Al-Sisi hopes to accomplish this by coaxing back foreign investors and tourists frightened off by three years of chaos following three decades of mostly relative calm – with the exception of an Islamist terrorist insurgency that claimed a thousand lives in the 1990s – under Mubarak. The economy will remain stuck in low gear or even go back into reverse if the slowly-escalating civil war does not end – with al-Sisi's victory – soon.

How Egypt – the largest Arab country, America's second most important ally in the Middle East after Israel, and a major player in Africa as well that sits astride the Suez Canal – under al-Sisi deals with this situation is crucial not only for its own growth and stability, but also for that of the region and the world beyond.

Piety, Loyalty and National Security

A quiet, little-known staff officer who had served as head of military intelligence under Mubarak, al-Sisi was appointed minister of defence in August 2012 by President Mohamed Morsi, who became Egypt's first elected president (in a close and non-transparent vote) that June. Morsi, also Egypt's first Islamist president, who is thought to have favoured al-Sisi for his piety and apparent affinity for the MB, alienated the majority of Egyptians by declaring himself above the Constitution, working with fellow Muslim extremists, at home and abroad, while rapidly seeking to establish a thoroughly dictatorial one-party state.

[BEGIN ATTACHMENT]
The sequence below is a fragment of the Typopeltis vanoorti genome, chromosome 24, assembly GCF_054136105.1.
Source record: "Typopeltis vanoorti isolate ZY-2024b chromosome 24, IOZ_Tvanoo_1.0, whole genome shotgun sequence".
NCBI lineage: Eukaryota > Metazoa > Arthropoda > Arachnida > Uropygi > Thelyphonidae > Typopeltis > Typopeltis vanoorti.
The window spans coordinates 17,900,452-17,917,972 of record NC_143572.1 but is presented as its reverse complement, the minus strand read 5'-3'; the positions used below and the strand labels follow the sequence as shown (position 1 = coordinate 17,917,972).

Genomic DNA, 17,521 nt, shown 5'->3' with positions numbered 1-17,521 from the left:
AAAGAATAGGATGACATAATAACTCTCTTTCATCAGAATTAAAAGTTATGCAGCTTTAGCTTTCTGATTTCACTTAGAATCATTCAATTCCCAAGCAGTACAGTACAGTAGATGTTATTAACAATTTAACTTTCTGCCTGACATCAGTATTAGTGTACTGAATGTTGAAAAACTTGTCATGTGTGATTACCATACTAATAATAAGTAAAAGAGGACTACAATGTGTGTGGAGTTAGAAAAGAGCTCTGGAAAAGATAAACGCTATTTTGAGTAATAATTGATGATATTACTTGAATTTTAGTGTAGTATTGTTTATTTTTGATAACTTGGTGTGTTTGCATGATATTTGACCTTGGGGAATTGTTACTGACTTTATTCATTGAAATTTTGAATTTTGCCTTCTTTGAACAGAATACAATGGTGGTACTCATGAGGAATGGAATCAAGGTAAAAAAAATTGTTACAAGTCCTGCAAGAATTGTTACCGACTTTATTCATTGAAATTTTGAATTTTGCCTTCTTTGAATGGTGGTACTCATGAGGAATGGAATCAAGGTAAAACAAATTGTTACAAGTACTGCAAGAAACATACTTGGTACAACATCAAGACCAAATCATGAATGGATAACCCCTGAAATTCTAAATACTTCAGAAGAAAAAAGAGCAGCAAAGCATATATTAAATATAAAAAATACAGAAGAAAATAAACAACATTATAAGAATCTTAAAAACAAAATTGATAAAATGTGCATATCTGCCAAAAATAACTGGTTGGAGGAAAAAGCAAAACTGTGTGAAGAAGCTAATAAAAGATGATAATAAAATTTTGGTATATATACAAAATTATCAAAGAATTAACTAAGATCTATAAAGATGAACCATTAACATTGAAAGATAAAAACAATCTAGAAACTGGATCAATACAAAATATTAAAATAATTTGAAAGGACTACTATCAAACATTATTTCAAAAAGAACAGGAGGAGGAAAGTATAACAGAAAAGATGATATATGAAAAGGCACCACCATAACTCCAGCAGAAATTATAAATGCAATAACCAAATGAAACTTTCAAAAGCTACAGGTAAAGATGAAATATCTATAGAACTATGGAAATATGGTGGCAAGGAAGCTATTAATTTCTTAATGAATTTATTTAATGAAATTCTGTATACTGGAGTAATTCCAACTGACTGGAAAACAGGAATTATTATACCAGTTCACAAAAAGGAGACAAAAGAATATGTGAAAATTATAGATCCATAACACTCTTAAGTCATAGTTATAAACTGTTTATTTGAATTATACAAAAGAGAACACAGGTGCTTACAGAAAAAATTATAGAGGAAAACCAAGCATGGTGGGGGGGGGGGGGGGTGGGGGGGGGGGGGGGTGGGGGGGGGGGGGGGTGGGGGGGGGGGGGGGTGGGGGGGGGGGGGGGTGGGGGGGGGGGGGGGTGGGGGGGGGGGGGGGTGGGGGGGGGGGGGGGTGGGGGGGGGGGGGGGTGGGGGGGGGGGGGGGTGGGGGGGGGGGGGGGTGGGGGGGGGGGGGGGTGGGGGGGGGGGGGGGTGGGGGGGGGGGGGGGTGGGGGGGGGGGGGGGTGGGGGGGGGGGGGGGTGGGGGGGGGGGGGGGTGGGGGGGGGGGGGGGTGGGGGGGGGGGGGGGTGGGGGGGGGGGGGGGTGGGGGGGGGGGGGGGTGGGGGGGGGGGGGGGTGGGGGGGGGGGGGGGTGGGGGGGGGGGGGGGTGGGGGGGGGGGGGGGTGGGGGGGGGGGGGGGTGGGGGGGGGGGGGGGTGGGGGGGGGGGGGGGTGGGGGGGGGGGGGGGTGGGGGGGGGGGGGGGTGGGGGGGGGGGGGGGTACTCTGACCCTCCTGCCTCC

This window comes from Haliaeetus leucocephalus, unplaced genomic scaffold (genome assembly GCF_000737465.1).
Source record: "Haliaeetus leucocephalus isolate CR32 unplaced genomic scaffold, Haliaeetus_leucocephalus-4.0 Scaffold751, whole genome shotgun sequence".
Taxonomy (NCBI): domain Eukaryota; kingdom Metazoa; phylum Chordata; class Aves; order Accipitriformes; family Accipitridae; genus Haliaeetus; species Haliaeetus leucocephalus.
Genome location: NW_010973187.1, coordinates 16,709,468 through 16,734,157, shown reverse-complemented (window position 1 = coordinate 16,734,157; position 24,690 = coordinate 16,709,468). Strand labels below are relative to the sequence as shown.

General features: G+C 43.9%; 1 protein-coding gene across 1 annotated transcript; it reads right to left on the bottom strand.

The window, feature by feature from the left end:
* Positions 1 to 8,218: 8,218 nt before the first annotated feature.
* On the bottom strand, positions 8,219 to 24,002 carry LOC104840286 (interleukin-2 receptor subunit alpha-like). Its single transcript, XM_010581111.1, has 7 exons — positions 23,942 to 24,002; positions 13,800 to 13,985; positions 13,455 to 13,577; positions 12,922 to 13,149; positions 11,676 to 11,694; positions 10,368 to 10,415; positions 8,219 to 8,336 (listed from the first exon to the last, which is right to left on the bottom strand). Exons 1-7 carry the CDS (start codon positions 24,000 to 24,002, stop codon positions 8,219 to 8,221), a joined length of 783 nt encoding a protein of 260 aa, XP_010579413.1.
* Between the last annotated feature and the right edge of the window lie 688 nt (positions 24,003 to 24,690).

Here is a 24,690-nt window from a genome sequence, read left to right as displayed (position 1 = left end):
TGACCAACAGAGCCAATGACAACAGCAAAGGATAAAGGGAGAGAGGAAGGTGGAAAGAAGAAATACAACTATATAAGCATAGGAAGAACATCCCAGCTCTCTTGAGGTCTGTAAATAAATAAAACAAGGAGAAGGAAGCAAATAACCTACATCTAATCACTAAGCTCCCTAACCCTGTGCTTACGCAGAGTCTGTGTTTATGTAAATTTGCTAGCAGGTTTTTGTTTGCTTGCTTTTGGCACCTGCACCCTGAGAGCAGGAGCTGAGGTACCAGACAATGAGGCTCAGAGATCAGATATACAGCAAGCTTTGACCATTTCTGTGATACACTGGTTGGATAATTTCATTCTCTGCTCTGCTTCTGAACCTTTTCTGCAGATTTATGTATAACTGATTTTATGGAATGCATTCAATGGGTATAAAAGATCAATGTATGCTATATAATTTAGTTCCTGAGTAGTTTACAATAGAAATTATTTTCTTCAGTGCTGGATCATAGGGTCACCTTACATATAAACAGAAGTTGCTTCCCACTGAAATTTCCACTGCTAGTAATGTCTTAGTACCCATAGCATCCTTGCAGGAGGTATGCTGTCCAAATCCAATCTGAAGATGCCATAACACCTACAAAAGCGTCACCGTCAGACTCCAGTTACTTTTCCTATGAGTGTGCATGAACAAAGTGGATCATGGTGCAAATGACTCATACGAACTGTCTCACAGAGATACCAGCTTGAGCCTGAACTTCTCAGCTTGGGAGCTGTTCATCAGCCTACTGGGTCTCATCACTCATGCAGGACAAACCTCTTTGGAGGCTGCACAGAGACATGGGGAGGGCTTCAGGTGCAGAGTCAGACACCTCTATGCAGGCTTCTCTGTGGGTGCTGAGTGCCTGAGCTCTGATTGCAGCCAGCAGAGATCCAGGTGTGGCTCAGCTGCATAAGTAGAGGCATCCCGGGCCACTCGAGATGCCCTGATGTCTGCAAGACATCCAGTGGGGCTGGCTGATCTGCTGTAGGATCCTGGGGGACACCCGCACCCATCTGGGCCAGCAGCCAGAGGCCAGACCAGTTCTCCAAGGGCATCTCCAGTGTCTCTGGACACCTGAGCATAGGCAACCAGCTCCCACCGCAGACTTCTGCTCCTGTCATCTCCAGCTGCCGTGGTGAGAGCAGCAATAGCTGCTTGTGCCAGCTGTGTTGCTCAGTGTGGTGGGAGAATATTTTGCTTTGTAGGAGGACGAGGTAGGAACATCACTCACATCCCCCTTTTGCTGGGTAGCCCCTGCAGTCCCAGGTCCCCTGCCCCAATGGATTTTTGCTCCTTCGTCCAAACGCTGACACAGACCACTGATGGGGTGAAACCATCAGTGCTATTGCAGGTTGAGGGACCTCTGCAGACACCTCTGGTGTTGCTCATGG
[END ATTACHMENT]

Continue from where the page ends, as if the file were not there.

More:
Egyptian president Mohammed Morsi, right, meets Hamas leader Ismail Haniyeh in Cairo, July 2012.

Morsi raised convicted terrorists to high positions and showered others with honours, covertly cooperated with them in their war against Israel and the Egyptian Army in Sinai, called for the release of two major al-Qaida (AQ)-connected terrorists in US custody (a cause on which he worked with Muhammad al-Zawahiri, brother of AQ's leader Ayman al-Zawahiri), freed convicted Islamist killers at home, seemed willing to give up disputed lands near the Sudanese border to the Islamist government in Khartoum and to be about to declare jihad against the Assad regime in Damascus. All these offended al-Sisi's traditional sense of Egyptian nationalism, which obviously outweighed his reputed Islamism.